Training informationTimetables, grading and training techniques
The Academy is a family-oriented club with parents sometimes taking up karate after watching their children benefit through training; in other cases parents who have trained at the Academy for years introduce their children to karate, based on their knowledge of its life-skills benefits.
Students partake in bag and sparring training, however we are a non-contact academy; this means there is no contact to the face or body. We also wear protective equipment such as padded gloves and a mouth guard to ensure that students are training in a safe environment.
With a variety of training sessions available for all ages throughout the week, there is something suitable for even the busiest schedule!
The AAMA syllabus
The Academy has an integrated syllabus covering the philosophy, technical and tactical aspects of karate. These find application in:
- developing a gentle spirit based on respect for parents, family and friends;
- maintaining focus and a courteous attitude under all all conditions, irrespective of stress levels;
- developing and maintaining physical health and a positive attitude; and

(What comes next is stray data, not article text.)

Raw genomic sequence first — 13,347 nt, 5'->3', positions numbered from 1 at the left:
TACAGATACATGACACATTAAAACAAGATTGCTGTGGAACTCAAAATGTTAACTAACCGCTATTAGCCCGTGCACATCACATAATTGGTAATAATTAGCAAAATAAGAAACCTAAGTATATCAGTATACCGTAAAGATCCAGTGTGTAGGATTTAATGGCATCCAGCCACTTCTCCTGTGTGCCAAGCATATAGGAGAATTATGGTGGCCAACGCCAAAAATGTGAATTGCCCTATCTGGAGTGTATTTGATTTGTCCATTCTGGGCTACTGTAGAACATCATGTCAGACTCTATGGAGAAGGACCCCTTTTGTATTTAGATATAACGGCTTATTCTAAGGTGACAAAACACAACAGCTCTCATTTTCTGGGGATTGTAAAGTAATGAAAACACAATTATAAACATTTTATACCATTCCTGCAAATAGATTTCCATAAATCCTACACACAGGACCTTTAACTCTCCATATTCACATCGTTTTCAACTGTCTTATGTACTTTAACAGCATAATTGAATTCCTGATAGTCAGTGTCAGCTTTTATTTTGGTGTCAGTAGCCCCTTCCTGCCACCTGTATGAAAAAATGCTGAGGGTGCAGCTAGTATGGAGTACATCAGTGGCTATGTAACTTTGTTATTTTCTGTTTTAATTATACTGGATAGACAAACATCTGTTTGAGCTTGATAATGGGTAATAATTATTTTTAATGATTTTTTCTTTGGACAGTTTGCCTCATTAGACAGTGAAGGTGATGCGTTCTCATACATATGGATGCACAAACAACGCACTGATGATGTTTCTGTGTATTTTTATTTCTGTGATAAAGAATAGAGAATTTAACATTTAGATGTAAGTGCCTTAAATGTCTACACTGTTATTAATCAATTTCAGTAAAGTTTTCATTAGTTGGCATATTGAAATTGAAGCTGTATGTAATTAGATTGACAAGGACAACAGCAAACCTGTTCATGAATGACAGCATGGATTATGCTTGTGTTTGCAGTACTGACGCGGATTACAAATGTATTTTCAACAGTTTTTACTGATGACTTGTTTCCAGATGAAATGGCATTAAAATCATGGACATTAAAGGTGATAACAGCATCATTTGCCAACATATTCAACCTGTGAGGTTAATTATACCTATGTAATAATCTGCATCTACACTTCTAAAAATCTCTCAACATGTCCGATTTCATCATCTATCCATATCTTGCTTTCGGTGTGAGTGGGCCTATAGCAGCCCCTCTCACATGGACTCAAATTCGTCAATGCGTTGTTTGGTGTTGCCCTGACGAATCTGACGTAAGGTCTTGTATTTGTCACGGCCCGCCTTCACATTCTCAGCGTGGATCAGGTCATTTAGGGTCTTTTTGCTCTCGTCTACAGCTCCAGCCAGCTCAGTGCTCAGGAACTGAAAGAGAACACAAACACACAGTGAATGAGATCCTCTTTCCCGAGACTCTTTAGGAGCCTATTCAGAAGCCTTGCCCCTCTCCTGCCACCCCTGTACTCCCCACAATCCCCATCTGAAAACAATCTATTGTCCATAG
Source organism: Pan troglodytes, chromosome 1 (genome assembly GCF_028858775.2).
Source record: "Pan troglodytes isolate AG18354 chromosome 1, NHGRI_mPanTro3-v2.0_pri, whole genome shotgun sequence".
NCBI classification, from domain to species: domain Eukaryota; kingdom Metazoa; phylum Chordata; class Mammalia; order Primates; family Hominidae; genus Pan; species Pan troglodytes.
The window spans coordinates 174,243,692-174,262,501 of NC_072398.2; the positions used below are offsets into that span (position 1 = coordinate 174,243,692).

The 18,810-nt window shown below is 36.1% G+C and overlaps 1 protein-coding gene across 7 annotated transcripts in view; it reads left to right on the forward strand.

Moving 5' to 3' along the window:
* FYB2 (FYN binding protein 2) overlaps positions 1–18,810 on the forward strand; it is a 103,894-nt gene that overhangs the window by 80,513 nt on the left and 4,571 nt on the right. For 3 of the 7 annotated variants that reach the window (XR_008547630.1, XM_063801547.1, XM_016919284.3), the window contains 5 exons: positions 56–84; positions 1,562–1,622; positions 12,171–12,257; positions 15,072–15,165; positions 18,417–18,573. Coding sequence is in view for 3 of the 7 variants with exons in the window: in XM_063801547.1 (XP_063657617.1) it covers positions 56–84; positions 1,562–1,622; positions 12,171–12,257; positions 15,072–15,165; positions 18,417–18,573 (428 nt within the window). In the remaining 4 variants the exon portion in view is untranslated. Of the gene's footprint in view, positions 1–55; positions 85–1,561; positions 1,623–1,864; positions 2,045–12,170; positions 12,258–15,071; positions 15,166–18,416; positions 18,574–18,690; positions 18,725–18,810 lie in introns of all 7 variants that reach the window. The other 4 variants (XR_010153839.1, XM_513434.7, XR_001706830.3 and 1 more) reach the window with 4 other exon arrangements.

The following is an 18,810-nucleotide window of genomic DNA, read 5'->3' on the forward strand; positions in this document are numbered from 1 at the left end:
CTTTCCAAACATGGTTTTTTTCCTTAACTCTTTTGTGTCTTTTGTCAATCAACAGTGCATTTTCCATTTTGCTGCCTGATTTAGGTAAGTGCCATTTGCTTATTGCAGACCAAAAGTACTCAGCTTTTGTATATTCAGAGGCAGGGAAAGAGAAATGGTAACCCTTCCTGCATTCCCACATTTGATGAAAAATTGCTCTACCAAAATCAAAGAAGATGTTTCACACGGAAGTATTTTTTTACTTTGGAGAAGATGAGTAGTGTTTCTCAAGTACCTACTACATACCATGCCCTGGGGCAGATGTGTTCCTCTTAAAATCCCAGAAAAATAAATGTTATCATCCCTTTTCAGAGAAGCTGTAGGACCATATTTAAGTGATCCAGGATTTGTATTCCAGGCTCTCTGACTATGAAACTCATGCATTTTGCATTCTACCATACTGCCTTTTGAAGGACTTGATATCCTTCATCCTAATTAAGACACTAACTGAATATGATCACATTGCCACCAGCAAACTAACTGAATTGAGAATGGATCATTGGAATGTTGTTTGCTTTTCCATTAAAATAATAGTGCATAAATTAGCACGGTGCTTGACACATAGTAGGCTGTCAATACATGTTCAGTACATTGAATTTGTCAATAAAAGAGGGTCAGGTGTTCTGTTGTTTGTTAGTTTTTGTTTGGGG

- dealing effectively with physical confrontations.
The Academy has a strong history in sports karate at State, National and International level. Not all members choose to compete, however controlled sparring in the dojo builds confidence and the technical ability to handle sports competition or confrontations on the street.
The base for sparring competence comes from a combination of technical skills “kihon” expressed through kata, combined with mental attitude and focus. The Academy has, over a period of 45 years, developed unique methods to integrate tactics, mental attitude and focus. A positive mental attitude and focus is a benefit to students of all ages who train at the Academy.
Poorly designed module programs are often vulnerable to problems associated with continuity of learning and lack of connection between modules. Modular training programmes must be carefully designed and constantly monitored for effectiveness.
The change from a “continuous” program to themed modules stemmed from the recognition that in the 21st century things could be done better. The module system, when appropriately designed and monitored, allows for the quick absorption of key messages and associated skills, and also sets comprehensible goals for students.
The standard AAMA module covers a period of 10 weeks. New work commences weeks 1 through to week 7, week 8 is a review week, week 9 testing week, week 10 revision and practice for graduation in that module.
As with all good teaching systems, the programs are constantly being assessed and developed.